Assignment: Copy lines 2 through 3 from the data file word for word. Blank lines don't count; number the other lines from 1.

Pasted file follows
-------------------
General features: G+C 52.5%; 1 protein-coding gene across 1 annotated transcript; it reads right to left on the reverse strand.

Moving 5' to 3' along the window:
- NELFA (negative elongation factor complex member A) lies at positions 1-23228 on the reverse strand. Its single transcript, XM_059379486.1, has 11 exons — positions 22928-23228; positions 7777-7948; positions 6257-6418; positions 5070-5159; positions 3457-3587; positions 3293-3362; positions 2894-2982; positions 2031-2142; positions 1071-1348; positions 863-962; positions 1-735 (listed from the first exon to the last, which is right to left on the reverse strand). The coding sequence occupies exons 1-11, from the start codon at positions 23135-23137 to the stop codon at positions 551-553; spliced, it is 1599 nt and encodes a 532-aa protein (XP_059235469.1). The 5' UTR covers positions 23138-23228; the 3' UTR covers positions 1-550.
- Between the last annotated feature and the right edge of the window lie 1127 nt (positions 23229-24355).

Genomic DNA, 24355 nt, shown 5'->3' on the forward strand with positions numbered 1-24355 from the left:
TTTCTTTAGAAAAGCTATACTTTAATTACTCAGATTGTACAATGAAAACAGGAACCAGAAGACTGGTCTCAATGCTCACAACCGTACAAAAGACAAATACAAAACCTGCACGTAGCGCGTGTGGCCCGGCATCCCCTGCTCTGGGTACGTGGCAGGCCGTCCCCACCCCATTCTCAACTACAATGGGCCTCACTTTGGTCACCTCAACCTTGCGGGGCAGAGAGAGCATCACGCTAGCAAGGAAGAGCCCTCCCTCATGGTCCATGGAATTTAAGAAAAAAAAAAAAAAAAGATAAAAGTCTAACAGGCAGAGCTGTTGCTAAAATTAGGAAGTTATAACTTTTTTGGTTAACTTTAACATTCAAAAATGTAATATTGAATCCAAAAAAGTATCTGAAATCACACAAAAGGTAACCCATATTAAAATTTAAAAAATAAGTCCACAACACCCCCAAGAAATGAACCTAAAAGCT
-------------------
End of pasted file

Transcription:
Moving 5' to 3' along the window:
- NELFA (negative elongation factor complex member A) lies at positions 1-23228 on the reverse strand. Its single transcript, XM_059379486.1, has 11 exons — positions 22928-23228; positions 7777-7948; positions 6257-6418; positions 5070-5159; positions 3457-3587; positions 3293-3362; positions 2894-2982; positions 2031-2142; positions 1071-1348; positions 863-962; positions 1-735 (listed from the first exon to the last, which is right to left on the reverse strand). The coding sequence occupies exons 1-11, from the start codon at positions 23135-23137 to the stop codon at positions 551-553; spliced, it is 1599 nt and encodes a 532-aa protein (XP_059235469.1). The 5' UTR covers positions 23138-23228; the 3' UTR covers positions 1-550.